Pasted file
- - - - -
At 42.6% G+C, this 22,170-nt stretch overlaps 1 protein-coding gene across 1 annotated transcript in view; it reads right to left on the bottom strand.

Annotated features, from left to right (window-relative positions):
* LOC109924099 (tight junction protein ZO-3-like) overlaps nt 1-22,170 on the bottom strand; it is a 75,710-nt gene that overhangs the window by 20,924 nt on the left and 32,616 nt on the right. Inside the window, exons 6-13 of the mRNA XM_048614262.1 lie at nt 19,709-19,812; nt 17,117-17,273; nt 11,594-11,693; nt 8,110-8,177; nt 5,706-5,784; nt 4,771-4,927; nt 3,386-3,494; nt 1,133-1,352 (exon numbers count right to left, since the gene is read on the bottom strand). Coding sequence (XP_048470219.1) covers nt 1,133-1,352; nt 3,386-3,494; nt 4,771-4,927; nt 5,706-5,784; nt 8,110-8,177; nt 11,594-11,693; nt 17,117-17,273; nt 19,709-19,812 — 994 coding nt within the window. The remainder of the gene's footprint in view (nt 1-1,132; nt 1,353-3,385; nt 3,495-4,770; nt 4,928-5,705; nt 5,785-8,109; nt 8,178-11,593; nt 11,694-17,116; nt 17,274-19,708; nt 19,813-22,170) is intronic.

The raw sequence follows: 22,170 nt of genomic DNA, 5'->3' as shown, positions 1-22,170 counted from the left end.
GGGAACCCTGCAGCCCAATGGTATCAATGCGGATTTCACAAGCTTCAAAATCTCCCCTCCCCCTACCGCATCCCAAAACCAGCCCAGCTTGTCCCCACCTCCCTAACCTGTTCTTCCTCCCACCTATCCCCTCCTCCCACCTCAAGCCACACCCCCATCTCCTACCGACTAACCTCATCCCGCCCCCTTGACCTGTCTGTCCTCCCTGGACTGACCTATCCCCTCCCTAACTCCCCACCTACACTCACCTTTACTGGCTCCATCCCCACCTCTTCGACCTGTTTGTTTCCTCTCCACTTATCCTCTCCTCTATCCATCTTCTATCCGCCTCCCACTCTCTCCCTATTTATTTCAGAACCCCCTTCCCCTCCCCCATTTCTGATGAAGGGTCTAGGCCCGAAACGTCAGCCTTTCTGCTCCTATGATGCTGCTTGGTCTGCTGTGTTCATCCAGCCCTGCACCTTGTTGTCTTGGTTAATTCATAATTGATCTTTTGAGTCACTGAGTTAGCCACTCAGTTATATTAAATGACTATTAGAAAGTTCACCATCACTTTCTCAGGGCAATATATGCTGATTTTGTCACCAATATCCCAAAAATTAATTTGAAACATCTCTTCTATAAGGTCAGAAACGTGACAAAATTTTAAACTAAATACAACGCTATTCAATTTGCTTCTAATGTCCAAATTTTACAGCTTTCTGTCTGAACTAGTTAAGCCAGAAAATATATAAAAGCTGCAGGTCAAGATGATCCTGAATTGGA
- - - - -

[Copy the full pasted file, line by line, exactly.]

At 42.6% G+C, this 22,170-nt stretch overlaps 1 protein-coding gene across 1 annotated transcript in view; it reads right to left on the bottom strand.

Annotated features, from left to right (window-relative positions):
* LOC109924099 (tight junction protein ZO-3-like) overlaps nt 1-22,170 on the bottom strand; it is a 75,710-nt gene that overhangs the window by 20,924 nt on the left and 32,616 nt on the right. Inside the window, exons 6-13 of the mRNA XM_048614262.1 lie at nt 19,709-19,812; nt 17,117-17,273; nt 11,594-11,693; nt 8,110-8,177; nt 5,706-5,784; nt 4,771-4,927; nt 3,386-3,494; nt 1,133-1,352 (exon numbers count right to left, since the gene is read on the bottom strand). Coding sequence (XP_048470219.1) covers nt 1,133-1,352; nt 3,386-3,494; nt 4,771-4,927; nt 5,706-5,784; nt 8,110-8,177; nt 11,594-11,693; nt 17,117-17,273; nt 19,709-19,812 — 994 coding nt within the window. The remainder of the gene's footprint in view (nt 1-1,132; nt 1,353-3,385; nt 3,495-4,770; nt 4,928-5,705; nt 5,785-8,109; nt 8,178-11,593; nt 11,694-17,116; nt 17,274-19,708; nt 19,813-22,170) is intronic.

The raw sequence follows: 22,170 nt of genomic DNA, 5'->3' as shown, positions 1-22,170 counted from the left end.
GGGAACCCTGCAGCCCAATGGTATCAATGCGGATTTCACAAGCTTCAAAATCTCCCCTCCCCCTACCGCATCCCAAAACCAGCCCAGCTTGTCCCCACCTCCCTAACCTGTTCTTCCTCCCACCTATCCCCTCCTCCCACCTCAAGCCACACCCCCATCTCCTACCGACTAACCTCATCCCGCCCCCTTGACCTGTCTGTCCTCCCTGGACTGACCTATCCCCTCCCTAACTCCCCACCTACACTCACCTTTACTGGCTCCATCCCCACCTCTTCGACCTGTTTGTTTCCTCTCCACTTATCCTCTCCTCTATCCATCTTCTATCCGCCTCCCACTCTCTCCCTATTTATTTCAGAACCCCCTTCCCCTCCCCCATTTCTGATGAAGGGTCTAGGCCCGAAACGTCAGCCTTTCTGCTCCTATGATGCTGCTTGGTCTGCTGTGTTCATCCAGCCCTGCACCTTGTTGTCTTGGTTAATTCATAATTGATCTTTTGAGTCACTGAGTTAGCCACTCAGTTATATTAAATGACTATTAGAAAGTTCACCATCACTTTCTCAGGGCAATATATGCTGATTTTGTCACCAATATCCCAAAAATTAATTTGAAACATCTCTTCTATAAGGTCAGAAACGTGACAAAATTTTAAACTAAATACAACGCTATTCAATTTGCTTCTAATGTCCAAATTTTACAGCTTTCTGTCTGAACTAGTTAAGCCAGAAAATATATAAAAGCTGCAGGTCAAGATGATCCTGAATTGGA